Board members must act with full knowledge, in good faith, with due diligence and care, in the best interests of the company and shareholders. Understand the main principles of the Board Members’ responsibilities in the article below.
Board Members’ Responsibilities for Small and Big Businesses
The Board Members are responsible for the appointment, dismissal, and control over the activities of the executive bodies of the Company:
- preliminary consideration of candidates for the executive bodies with the right to suspend the powers of the general director (managing organization, manager) elected by the general meeting of shareholders;
- approval of the terms of contracts with members of the executive bodies of the Company, including the terms of remuneration and other payments;
- nomination of candidates for the formation of executive bodies and candidates for the boards of directors of controlled legal entities.
Small and big businesses need to maximize their existing software and tools first. For example, if your biggest needs are related to hiring and time tracking, ask the Board staff to use an existing program, such as a project management solution your employees may already be using, to create a resource center for new hires or evaluate payroll. Get up-to-date data and monitor the company’s performance in real-time.
There is a personnel management application that can be used to save time and costs in your daily activities. The Board app can build your workflow more efficiently, and you can get all the data you need from your smartphone, so you don’t have to stay at your desk to complete your task. Use a single system for information about all employees, form a database of candidates and manage talents in the company. No spreadsheets or extra software – everything you need is in one place.
Which Are the Main Tasks of the Board Members?
In some countries, there is also an additional body provided by law for audit purposes. It is intended that these principles apply to any structure of a Board of Directors entrusted with the functions of running an enterprise and overseeing management. In addition to managing corporate strategy, the board of directors is primarily responsible for monitoring the results of management activities and generating appropriate returns for shareholders, as well as for preventing conflicts of interest and balancing competing claims against the corporation. For a board of directors to carry out its duties effectively, it must be able to make objective and independent judgments.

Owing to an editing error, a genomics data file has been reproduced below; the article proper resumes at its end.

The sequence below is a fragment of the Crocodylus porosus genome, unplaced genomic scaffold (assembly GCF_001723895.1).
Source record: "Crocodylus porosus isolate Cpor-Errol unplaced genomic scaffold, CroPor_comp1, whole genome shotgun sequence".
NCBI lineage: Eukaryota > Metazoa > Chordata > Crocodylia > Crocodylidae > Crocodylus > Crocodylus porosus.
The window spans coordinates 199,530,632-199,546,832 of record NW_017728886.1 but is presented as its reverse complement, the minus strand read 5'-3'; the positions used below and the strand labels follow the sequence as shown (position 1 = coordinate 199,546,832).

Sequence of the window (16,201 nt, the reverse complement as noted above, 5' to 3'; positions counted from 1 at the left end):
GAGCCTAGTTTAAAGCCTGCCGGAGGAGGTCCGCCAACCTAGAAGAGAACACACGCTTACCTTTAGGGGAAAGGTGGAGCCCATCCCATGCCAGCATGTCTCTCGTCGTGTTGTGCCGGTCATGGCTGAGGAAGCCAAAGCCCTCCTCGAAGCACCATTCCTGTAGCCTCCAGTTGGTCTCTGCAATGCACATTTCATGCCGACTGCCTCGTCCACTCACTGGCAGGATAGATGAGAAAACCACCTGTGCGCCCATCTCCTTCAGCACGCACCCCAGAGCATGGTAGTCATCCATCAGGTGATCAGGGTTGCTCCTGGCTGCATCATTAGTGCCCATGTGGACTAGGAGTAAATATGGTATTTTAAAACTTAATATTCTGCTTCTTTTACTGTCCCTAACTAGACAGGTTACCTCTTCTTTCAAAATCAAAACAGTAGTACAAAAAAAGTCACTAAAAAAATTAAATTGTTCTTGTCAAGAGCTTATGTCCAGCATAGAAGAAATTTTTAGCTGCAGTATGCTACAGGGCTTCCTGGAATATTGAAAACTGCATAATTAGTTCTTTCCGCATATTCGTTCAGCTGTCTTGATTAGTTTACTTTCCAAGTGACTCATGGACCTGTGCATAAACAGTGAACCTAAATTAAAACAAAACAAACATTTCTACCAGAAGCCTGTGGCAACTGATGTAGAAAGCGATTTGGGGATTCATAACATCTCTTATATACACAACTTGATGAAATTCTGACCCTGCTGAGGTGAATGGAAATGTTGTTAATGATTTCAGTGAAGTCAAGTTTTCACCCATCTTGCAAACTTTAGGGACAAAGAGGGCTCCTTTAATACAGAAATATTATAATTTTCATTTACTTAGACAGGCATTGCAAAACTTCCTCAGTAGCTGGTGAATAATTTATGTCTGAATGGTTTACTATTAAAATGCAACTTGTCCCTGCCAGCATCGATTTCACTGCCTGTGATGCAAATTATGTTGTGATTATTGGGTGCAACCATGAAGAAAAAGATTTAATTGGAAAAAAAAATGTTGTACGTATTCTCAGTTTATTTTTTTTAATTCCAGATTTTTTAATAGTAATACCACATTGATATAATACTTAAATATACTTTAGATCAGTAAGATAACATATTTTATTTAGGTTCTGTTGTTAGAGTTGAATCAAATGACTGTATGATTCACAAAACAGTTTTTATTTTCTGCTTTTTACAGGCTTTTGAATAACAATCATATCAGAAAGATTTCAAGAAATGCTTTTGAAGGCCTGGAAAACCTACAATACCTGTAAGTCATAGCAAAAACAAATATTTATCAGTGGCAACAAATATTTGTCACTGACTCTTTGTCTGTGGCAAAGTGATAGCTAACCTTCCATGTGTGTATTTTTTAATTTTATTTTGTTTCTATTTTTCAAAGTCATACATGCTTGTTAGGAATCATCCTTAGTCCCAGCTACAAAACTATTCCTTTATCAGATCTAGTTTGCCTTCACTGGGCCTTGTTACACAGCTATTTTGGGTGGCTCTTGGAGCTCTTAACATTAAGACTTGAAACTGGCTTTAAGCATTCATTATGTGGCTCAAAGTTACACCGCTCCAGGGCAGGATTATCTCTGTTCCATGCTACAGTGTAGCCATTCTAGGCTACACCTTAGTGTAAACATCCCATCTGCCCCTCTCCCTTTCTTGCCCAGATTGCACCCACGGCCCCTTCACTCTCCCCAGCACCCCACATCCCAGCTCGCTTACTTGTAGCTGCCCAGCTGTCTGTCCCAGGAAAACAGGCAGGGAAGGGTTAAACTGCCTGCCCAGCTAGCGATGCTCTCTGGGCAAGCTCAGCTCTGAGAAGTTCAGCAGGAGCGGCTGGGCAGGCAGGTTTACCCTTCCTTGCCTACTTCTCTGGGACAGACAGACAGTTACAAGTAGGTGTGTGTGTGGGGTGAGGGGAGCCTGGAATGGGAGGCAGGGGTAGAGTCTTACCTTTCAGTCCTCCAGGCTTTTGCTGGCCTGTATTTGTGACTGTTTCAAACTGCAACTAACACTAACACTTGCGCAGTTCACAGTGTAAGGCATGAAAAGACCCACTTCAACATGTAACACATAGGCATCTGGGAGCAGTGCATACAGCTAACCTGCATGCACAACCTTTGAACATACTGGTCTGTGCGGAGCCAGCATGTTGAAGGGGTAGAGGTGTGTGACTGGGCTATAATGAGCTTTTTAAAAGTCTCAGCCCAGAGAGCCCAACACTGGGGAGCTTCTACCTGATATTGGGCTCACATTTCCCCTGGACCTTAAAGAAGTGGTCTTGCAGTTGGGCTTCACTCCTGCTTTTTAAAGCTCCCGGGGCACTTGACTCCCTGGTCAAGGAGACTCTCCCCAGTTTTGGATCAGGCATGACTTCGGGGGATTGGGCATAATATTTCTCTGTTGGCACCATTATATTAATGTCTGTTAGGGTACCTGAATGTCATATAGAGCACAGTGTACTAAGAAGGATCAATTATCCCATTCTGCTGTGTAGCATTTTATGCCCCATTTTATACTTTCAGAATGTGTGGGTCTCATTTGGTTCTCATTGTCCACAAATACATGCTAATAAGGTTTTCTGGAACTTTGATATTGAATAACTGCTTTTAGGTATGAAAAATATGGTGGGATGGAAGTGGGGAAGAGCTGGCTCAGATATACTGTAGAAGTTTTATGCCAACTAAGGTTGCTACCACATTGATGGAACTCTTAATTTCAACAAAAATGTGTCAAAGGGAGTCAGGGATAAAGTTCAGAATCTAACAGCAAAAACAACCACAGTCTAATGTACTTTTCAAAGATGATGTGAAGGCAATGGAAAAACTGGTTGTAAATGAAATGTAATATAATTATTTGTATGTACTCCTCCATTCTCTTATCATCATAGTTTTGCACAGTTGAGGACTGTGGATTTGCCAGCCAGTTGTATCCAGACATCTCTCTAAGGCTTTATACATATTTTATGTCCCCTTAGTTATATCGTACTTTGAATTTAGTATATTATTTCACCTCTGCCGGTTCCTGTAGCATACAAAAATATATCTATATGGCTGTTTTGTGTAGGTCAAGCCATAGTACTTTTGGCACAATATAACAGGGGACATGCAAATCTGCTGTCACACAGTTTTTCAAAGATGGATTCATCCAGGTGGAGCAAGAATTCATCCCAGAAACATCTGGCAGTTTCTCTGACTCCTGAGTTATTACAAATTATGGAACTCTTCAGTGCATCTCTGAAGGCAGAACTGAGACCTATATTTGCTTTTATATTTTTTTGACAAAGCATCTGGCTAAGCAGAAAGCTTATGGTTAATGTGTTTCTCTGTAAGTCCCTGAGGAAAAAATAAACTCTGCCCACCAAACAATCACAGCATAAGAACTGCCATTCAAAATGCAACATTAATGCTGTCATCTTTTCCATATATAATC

An important task of the Board Member is to plan the work of the Board of Directors:
- determine the frequency and duration of meetings;
- establish rules for preparing questions for them;
- form the agenda.
The best practice for preparing its content includes coordinating with committee chairs, sending the draft agenda to other members of the Board of Directors for review and comments, and consulting with the corporate secretary on procedural matters. Agenda items are formed in order of their importance so that Council members have enough time and energy to discuss the most important issues.
During the meeting, the Board Members play the role of a moderator, allowing everyone to speak, following the rules, and managing the discussion process. It is important that he sums up the discussion, clearly formulating conclusions for putting questions to the vote and recording in the minutes. At the same time, the meeting should not turn into a “benefit performance of one actor.”